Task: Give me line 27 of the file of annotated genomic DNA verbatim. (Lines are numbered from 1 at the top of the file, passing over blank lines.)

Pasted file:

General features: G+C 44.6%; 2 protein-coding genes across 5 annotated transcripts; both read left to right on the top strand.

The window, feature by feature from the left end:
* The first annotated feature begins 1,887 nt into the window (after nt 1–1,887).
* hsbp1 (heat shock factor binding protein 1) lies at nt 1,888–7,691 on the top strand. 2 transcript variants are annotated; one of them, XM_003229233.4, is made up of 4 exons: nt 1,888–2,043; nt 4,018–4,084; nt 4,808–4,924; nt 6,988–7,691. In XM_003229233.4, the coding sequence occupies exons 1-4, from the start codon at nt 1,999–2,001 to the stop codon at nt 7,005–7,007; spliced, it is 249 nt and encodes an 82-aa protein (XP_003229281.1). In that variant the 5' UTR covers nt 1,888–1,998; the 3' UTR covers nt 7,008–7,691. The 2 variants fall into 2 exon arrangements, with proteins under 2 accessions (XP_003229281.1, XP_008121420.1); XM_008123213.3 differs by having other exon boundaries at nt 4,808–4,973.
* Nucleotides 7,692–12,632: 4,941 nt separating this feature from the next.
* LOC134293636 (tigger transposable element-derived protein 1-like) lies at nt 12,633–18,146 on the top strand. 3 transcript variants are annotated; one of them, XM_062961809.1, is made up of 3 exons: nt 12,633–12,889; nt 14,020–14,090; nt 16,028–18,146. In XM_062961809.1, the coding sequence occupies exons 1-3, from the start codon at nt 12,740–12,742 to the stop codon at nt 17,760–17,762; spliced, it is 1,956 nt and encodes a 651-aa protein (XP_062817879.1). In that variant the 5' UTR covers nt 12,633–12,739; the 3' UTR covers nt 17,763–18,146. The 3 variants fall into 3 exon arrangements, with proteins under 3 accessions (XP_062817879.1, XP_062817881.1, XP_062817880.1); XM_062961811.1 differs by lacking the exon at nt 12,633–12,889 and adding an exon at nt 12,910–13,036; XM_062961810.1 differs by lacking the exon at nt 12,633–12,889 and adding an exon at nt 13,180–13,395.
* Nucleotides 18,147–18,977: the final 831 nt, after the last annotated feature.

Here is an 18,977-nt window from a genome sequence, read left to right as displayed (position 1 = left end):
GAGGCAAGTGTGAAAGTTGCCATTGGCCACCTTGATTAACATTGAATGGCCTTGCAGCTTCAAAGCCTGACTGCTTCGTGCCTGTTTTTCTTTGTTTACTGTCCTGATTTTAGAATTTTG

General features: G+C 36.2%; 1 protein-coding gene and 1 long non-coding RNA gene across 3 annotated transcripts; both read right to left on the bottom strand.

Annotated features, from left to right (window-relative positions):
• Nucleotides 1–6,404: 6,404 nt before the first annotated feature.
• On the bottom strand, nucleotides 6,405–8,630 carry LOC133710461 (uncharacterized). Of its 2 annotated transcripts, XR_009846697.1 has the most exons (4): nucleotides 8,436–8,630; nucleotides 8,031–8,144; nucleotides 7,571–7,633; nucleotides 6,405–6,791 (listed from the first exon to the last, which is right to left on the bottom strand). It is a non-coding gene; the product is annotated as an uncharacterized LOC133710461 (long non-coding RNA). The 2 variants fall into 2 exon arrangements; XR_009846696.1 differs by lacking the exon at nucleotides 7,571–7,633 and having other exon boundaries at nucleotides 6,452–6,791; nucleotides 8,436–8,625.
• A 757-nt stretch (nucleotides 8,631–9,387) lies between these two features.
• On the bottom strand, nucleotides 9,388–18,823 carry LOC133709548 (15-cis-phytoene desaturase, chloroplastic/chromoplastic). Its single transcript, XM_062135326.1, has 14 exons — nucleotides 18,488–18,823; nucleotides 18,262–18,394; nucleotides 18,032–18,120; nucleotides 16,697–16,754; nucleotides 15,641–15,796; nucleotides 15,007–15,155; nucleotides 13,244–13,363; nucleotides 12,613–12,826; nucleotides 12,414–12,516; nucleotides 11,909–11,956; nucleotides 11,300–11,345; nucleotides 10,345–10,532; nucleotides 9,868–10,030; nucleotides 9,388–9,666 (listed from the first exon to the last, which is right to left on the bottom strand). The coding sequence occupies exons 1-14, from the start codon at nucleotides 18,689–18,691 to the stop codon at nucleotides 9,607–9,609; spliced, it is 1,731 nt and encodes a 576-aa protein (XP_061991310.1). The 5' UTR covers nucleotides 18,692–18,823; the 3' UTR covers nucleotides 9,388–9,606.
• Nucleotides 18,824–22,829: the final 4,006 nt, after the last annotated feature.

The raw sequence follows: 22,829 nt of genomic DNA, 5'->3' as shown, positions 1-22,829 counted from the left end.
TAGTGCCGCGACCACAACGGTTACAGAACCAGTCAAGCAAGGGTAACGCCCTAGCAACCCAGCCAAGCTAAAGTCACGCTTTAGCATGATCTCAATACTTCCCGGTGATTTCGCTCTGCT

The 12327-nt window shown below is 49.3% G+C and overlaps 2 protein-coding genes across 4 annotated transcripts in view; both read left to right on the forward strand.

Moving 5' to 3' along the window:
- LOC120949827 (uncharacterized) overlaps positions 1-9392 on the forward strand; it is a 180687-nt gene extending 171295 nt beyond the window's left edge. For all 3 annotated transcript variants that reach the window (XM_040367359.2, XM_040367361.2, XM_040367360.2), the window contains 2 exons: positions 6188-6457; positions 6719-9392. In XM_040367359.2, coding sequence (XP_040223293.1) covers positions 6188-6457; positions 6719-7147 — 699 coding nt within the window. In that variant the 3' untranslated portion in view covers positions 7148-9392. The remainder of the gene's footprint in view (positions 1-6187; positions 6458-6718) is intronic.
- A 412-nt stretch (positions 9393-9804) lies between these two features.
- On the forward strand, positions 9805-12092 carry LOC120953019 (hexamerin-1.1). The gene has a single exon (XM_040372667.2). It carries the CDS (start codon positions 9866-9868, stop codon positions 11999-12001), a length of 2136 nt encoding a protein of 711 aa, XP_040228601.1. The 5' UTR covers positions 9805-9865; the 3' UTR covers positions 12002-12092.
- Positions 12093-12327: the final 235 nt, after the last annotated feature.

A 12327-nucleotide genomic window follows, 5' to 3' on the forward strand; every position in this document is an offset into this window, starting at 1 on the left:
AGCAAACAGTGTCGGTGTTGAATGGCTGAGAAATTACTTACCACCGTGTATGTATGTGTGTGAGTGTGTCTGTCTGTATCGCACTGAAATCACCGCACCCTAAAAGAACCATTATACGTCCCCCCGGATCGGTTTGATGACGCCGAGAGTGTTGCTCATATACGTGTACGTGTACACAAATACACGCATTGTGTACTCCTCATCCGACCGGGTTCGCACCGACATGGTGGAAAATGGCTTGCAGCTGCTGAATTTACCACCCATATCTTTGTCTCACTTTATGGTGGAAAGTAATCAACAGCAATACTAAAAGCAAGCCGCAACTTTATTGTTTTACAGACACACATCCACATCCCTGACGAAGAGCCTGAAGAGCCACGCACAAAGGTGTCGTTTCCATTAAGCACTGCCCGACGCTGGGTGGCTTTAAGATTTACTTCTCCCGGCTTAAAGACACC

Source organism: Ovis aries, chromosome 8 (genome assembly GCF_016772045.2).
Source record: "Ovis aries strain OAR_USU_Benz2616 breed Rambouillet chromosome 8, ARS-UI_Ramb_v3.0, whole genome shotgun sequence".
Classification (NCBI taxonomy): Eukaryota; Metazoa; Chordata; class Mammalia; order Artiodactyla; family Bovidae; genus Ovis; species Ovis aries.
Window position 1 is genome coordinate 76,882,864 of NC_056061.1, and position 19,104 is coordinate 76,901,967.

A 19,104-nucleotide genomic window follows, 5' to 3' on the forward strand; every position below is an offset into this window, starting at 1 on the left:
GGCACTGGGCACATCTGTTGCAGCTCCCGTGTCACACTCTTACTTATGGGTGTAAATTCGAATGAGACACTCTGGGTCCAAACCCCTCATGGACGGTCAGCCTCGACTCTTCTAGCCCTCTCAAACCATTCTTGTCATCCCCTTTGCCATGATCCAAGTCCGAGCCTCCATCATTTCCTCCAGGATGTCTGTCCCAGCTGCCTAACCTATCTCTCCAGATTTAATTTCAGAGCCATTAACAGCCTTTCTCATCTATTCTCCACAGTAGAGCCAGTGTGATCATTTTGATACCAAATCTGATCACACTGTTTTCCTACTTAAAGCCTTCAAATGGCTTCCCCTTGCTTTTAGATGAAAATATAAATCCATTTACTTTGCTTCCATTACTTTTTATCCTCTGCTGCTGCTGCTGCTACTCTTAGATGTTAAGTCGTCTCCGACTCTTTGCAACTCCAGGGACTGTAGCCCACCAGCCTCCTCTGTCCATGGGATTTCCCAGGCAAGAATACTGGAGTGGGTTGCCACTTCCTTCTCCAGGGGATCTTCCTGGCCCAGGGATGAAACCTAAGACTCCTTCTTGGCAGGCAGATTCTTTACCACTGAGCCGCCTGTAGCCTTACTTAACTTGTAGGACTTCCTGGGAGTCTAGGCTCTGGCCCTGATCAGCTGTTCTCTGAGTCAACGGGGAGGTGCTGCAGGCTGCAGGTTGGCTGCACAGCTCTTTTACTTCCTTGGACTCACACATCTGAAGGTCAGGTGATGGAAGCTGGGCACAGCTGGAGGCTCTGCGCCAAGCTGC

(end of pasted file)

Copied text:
Source organism: Ovis aries, chromosome 8 (genome assembly GCF_016772045.2).